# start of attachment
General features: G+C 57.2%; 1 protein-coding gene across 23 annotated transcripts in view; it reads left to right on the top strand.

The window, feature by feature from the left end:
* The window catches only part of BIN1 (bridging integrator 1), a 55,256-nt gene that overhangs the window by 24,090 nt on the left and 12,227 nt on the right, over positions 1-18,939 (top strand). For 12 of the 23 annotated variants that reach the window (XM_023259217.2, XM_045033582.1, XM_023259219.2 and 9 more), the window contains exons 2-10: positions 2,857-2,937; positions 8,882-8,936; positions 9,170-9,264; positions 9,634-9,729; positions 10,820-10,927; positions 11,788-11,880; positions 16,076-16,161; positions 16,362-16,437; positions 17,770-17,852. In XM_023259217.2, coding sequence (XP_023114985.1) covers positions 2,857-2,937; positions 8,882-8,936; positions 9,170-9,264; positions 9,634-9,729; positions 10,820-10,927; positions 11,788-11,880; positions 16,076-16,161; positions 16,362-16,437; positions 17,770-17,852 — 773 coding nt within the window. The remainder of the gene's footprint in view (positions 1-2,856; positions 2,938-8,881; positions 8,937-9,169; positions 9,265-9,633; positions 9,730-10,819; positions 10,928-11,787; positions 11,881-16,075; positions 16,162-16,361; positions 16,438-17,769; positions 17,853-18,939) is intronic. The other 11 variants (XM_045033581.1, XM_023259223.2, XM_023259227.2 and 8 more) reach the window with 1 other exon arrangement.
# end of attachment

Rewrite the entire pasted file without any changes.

General features: G+C 57.2%; 1 protein-coding gene across 23 annotated transcripts in view; it reads left to right on the top strand.

The window, feature by feature from the left end:
* The window catches only part of BIN1 (bridging integrator 1), a 55,256-nt gene that overhangs the window by 24,090 nt on the left and 12,227 nt on the right, over positions 1-18,939 (top strand). For 12 of the 23 annotated variants that reach the window (XM_023259217.2, XM_045033582.1, XM_023259219.2 and 9 more), the window contains exons 2-10: positions 2,857-2,937; positions 8,882-8,936; positions 9,170-9,264; positions 9,634-9,729; positions 10,820-10,927; positions 11,788-11,880; positions 16,076-16,161; positions 16,362-16,437; positions 17,770-17,852. In XM_023259217.2, coding sequence (XP_023114985.1) covers positions 2,857-2,937; positions 8,882-8,936; positions 9,170-9,264; positions 9,634-9,729; positions 10,820-10,927; positions 11,788-11,880; positions 16,076-16,161; positions 16,362-16,437; positions 17,770-17,852 — 773 coding nt within the window. The remainder of the gene's footprint in view (positions 1-2,856; positions 2,938-8,881; positions 8,937-9,169; positions 9,265-9,633; positions 9,730-10,819; positions 10,928-11,787; positions 11,881-16,075; positions 16,162-16,361; positions 16,438-17,769; positions 17,853-18,939) is intronic. The other 11 variants (XM_045033581.1, XM_023259223.2, XM_023259227.2 and 8 more) reach the window with 1 other exon arrangement.